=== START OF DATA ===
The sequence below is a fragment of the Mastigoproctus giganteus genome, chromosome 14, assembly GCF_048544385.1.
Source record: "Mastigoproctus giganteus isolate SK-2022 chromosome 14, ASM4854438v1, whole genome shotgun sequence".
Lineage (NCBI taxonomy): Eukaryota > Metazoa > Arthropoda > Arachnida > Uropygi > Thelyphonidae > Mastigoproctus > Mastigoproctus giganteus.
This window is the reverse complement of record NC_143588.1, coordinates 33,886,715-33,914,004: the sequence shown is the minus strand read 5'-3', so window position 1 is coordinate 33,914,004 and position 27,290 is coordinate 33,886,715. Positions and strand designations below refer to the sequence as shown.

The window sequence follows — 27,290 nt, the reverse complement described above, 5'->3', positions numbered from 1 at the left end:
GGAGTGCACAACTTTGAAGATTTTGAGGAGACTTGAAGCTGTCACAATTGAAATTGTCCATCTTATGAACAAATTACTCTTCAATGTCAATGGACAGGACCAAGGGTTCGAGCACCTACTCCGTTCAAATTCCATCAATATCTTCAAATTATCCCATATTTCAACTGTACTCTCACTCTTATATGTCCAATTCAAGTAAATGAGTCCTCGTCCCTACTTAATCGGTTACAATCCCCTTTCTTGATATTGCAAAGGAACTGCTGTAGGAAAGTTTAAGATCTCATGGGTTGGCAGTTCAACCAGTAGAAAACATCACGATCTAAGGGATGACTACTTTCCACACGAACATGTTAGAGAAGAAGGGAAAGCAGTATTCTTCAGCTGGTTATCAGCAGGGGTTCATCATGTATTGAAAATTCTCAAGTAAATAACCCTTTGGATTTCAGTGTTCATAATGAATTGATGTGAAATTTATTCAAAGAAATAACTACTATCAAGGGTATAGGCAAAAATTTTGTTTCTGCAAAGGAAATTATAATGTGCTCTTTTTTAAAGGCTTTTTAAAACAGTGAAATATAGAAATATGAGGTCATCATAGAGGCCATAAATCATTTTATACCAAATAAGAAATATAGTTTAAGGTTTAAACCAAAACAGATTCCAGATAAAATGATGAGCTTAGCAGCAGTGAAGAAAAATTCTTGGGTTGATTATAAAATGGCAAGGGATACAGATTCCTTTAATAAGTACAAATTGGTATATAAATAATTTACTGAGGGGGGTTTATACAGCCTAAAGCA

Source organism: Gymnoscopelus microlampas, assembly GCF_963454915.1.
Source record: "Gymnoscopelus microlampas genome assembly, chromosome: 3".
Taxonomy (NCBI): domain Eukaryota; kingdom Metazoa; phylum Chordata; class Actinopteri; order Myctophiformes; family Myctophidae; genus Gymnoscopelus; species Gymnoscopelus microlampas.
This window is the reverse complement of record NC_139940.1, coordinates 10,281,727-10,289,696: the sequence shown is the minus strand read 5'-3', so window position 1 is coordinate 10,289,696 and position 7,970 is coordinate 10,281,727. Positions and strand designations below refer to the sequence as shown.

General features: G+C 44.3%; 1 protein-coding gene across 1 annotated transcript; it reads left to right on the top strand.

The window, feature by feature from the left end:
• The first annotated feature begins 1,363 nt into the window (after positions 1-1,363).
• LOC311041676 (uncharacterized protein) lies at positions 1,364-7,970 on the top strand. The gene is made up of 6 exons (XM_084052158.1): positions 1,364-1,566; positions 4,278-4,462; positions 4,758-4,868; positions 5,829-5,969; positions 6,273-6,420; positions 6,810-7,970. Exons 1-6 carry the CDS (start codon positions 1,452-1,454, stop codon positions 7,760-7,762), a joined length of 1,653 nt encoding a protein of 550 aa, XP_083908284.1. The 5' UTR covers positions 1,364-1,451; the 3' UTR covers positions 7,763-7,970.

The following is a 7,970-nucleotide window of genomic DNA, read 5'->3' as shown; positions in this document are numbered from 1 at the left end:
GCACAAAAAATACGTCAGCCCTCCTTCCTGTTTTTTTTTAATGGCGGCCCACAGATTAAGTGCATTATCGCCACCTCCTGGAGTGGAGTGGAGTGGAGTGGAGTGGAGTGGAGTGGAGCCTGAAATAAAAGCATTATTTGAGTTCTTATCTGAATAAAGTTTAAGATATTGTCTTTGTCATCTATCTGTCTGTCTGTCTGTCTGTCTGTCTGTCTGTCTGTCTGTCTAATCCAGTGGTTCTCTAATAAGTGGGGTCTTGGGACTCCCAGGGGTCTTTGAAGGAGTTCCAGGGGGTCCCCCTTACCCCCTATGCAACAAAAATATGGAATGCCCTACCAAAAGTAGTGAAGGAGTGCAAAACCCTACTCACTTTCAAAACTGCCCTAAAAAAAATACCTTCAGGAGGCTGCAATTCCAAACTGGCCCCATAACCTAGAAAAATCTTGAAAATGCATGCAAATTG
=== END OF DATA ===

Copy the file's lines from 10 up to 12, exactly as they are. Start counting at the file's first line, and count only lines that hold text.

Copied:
This window is the reverse complement of record NC_139940.1, coordinates 10,281,727-10,289,696: the sequence shown is the minus strand read 5'-3', so window position 1 is coordinate 10,289,696 and position 7,970 is coordinate 10,281,727. Positions and strand designations below refer to the sequence as shown.

General features: G+C 44.3%; 1 protein-coding gene across 1 annotated transcript; it reads left to right on the top strand.

The window, feature by feature from the left end: